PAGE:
clock menu more-arrow no yes mobile

Filed under:

Semin is a Panther! Says Ovechkin's Dad

Source: Sovetsky Sport/Pavel Lysenkov
<a href="">Click here for original article</a>
Source: Sovetsky Sport/Pavel Lysenkov Click here for original article

Pavel Lysenkov at Sovetsky Sport has done it again-another "War and Peace" sized interview, this time he caught up with Alexander Semin after the Philadelphia game. Enjoy.


Alexander Semin didn't appear at practice for the second time in a row, even though we agreed on an interview at Washington's practice facility, Kettler.

Where's Semin? I asked one of the local reporters.

"Did you see how he played against Philadelphia?" they answered my question with a question.

He scored two points.

"And the passes he made? And his moves? He's not a forward, he a genius! If he can play like that all the time, he doesn't need to practice!"

Is Sasha having any problems with his wrist?

"He had a doctor look at it in New York. He said it didn't need an operation. He could play, but it would hurt a bit. He will be totally healthy by the Olympics."

From out of the dressing room door comes Alexander himself, wearing a stylish jacket, a t-shirt with a picture of a blonde on it, and a cap with the number 28- his jersey number.

"Actually, I have an appointment. A meeting," said Semin. "I've only got ten minutes."

...We sat down and started talking, and we talked for almost an hour.


According to the local reporters, you are playing so well now that you basically don't need to practice.

"There's another game tomorrow. You do have to rest sometimes, and it's an optional practice. If this was the start of the season, I'd be skating non-stop. But we've already played fifty games, and to keep up this schedule you have to be well rested."

"Everything is just fine with my health. If I were to feel some pain, I wouldn't go on the ice. At the beginning of this season I did play like that, and ended up not being able to shoot like normal. You always have to fully recover."

Some folks say "if Semin can stay healthy, it would be frightening to imagine what kind of player he would be!" If you recall, at the beginning of last season you were the scoring leader in the NHL

This season turned out the same way. I started out well, but then once again I got hit in a situation that looked perfectly safe.... Let's hope things will get better. There can't always be injuries. I don't even know how to explain them.  They just come out of nowhere."

Maybe you need to go to church to ward off the evil eye?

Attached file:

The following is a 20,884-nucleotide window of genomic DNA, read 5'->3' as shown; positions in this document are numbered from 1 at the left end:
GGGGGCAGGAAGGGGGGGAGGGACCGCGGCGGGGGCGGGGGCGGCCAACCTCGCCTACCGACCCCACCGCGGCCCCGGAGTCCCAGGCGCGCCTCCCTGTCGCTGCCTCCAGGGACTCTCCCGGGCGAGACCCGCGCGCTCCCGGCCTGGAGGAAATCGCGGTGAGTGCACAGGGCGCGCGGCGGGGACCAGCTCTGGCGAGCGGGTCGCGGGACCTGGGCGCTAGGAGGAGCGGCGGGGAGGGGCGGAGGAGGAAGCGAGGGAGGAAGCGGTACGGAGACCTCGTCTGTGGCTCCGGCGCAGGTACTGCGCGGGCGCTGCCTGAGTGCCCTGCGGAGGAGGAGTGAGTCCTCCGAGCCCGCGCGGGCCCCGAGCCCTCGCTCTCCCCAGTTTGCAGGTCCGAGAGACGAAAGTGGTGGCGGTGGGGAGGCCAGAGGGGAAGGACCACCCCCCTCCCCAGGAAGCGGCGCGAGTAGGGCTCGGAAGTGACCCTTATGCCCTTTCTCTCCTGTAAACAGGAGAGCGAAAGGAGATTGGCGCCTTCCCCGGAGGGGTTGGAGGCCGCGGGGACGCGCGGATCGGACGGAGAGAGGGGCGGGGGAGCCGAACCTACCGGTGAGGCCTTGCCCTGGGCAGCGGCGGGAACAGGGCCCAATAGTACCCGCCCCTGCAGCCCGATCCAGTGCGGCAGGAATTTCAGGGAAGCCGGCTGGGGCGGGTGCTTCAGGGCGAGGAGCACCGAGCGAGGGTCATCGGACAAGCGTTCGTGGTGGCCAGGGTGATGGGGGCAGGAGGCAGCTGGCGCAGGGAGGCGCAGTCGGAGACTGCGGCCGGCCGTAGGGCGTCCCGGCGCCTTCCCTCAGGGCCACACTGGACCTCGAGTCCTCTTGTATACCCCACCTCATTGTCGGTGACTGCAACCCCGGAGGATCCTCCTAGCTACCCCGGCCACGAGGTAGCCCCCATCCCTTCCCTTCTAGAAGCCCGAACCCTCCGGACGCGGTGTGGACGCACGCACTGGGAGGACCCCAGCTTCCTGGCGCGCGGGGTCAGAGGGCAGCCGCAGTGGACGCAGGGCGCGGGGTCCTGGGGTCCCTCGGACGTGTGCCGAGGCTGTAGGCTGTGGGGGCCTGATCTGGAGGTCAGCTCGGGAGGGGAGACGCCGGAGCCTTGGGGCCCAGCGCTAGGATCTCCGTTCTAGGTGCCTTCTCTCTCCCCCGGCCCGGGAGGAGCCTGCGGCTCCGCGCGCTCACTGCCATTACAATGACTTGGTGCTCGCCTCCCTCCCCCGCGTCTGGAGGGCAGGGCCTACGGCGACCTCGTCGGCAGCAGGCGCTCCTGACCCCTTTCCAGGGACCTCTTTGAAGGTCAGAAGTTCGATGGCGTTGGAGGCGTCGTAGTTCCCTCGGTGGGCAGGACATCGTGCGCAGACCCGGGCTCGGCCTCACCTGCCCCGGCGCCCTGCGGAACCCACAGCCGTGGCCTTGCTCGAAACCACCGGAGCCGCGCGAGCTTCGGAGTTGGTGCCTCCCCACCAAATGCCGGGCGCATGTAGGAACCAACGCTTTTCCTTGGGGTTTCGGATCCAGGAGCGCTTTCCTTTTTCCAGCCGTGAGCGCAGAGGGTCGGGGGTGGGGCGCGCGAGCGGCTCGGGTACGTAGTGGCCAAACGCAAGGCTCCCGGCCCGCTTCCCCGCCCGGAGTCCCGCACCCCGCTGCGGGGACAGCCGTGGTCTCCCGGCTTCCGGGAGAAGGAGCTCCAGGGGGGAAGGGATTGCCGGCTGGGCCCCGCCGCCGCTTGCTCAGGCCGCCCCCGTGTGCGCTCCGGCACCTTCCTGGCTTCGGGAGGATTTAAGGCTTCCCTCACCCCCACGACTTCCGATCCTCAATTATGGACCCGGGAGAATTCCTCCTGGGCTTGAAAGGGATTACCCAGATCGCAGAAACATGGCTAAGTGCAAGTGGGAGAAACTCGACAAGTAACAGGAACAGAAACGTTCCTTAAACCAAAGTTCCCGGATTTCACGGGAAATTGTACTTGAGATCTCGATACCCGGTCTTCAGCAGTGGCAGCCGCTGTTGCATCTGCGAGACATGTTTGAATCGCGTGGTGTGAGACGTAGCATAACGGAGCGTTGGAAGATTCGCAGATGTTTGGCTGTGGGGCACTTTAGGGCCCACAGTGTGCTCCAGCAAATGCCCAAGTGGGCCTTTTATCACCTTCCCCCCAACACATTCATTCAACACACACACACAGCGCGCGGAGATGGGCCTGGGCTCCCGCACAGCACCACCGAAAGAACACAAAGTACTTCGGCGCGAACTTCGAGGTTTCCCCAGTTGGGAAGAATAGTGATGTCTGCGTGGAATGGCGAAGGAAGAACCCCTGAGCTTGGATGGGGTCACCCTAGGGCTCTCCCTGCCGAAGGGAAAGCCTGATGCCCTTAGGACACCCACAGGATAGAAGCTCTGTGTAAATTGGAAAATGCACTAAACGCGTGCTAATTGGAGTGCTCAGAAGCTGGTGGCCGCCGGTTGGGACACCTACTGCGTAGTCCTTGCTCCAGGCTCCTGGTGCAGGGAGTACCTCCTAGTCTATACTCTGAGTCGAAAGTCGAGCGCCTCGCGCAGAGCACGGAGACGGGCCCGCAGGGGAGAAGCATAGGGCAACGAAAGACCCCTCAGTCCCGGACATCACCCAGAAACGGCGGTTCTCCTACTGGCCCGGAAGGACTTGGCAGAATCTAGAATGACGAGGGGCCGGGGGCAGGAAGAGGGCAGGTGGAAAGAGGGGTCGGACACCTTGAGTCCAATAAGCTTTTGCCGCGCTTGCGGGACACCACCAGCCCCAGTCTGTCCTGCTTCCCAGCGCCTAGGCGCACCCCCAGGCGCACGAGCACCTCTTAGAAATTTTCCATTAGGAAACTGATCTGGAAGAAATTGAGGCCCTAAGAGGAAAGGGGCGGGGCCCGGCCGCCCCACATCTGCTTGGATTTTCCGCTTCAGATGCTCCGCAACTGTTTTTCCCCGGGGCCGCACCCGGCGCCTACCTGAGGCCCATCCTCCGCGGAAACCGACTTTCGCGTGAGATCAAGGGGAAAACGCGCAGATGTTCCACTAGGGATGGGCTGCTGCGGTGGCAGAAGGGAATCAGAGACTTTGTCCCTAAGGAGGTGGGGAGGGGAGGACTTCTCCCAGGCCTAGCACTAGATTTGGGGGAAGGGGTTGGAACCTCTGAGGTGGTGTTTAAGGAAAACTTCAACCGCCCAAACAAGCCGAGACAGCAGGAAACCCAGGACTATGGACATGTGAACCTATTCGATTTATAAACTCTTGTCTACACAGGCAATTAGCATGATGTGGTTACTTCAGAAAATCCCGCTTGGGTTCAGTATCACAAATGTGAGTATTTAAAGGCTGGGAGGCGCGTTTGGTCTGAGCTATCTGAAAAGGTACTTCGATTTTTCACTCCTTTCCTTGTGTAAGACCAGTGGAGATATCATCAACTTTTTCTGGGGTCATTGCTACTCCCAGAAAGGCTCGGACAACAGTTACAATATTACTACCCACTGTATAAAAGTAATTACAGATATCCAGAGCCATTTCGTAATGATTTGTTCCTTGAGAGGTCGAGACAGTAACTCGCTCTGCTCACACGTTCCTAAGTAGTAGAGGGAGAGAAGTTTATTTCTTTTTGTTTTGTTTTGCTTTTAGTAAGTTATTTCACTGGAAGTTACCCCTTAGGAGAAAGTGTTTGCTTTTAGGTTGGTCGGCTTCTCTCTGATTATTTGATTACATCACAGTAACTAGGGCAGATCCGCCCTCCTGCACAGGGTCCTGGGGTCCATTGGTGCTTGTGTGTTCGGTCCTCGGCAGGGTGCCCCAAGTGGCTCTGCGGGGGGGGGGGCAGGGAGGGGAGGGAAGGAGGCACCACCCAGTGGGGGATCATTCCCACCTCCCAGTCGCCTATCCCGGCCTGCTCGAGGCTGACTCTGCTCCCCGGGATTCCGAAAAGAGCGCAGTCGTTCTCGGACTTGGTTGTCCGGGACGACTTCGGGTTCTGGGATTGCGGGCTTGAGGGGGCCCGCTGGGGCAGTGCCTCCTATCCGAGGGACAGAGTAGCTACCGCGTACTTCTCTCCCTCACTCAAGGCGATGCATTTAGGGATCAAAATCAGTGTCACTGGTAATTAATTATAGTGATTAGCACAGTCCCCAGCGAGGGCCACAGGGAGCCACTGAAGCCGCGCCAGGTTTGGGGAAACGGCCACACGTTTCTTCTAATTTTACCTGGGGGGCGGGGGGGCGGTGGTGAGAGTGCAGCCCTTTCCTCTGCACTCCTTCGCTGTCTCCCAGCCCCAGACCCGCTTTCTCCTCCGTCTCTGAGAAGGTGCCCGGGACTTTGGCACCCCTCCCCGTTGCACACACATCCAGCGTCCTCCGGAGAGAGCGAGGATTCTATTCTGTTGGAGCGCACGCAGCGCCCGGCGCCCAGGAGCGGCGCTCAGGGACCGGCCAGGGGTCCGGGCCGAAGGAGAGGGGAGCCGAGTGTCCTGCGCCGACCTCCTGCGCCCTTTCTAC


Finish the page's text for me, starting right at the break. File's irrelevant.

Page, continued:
"I go to church. But I don't think that anybody has put a spell on me. Look how many injuries there are in the NHL this season. Can every hockey player really have that many ill-wishers?"

What moment in your career do you consider your peak, when basically everything came together on the ice? The World Championship in Quebec? The beginning of last season?

"When you've got your act together, then everything will go well. I'm happy with how I'm playing right now. I'm not having any difficulties."

Does your game change from time-to-time? In the past, some have said "Semin takes too many unnecessary penalties". Now when you watch Washington, you don't really see that now.

"In the past there were some stupid penalties. But this is my fifth season in the NHL, and I know when, why and how they will penalize you."


When are you flying to Vancouver?

"February 14. I already have my ticket."

Who is going to the Olympics with you?

"My parents are coming on the 16th of February. I don't know if I'll be able to see them in Vancouver. Probably only in the stands. This is my first Olympics. Basically I don't know what is going to happen there, how we will be quartered in the village. But I'm not really thinking about that. If you imagine one thing, then nonetheless something else will actually happen."

Are you nervous?

"There's no need to get butterflies. That might even hamper you a little bit. You just need to go out on the ice and play, like any other game. If you remember Quebec, well yeah, the finale is the finale. There was seething passion and excitement. But when the game starts, everything disappears."

"And really, the match against the Canadians was not as interesting as it appeared, not like the group meetings with the Swedes. When their defenseman injured Morozov and Ovechkin made the game-winning goal with six seconds left in the game."

"But I won't say that every team is able to win gold when they've lose 1:3 and 2:4. So the finale really shouldn't be underestimated."

You made two goals then. Yeah, I'm sure, that was the best game of your career.

"I just made two goals. Nothing outstanding. There was no use philosophizing about it, we had to go out and win and that was all. We had to play as a unified team."

I give up. So what game then do you feel was your best?